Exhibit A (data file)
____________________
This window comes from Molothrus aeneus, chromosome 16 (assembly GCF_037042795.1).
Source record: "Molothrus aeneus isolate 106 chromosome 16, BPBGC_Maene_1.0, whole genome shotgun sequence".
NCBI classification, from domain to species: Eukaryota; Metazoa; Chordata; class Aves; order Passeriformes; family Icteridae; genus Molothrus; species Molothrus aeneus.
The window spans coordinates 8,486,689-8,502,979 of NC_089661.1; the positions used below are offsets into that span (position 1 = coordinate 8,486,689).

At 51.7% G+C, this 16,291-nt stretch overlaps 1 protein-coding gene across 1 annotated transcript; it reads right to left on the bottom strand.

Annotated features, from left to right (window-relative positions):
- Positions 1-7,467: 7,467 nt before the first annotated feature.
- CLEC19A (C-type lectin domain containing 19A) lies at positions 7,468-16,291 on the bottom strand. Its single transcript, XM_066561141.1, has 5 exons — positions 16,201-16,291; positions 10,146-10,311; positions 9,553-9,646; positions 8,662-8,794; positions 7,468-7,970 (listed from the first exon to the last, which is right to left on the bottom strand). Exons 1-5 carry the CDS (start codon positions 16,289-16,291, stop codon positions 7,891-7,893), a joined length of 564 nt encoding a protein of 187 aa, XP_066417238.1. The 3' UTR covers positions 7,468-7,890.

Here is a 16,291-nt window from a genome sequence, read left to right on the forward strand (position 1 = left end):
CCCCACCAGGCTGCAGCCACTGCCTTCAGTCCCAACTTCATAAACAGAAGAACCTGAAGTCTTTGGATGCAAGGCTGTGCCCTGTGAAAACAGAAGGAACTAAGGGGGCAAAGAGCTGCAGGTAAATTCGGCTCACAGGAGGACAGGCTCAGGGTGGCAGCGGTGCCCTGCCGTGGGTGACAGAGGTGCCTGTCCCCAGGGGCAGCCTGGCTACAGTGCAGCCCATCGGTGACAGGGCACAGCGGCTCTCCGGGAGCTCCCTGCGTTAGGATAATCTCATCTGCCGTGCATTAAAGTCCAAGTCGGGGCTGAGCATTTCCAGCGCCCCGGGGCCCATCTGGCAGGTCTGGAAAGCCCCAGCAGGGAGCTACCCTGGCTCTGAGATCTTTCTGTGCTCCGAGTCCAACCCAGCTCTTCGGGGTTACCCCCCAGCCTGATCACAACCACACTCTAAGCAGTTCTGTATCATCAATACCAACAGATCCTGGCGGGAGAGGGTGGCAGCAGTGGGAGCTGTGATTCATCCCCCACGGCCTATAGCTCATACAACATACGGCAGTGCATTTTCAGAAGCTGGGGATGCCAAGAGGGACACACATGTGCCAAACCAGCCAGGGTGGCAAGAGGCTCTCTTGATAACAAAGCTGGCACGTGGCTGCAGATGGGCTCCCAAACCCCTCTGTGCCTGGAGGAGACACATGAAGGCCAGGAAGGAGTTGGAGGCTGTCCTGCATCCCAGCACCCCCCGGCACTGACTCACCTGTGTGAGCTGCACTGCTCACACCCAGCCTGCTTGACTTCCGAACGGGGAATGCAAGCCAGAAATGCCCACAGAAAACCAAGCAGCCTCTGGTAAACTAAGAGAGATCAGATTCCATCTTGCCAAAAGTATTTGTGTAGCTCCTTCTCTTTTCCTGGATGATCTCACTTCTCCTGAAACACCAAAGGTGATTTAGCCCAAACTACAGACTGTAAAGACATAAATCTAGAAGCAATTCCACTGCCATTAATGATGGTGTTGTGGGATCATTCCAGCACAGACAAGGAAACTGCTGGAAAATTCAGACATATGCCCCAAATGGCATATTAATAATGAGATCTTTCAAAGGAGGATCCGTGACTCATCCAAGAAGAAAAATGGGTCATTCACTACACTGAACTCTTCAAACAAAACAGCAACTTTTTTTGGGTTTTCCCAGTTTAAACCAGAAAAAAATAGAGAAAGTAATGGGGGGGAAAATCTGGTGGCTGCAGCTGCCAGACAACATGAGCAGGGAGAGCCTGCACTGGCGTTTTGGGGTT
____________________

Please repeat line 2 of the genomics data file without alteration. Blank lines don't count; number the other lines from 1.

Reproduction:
Source record: "Molothrus aeneus isolate 106 chromosome 16, BPBGC_Maene_1.0, whole genome shotgun sequence".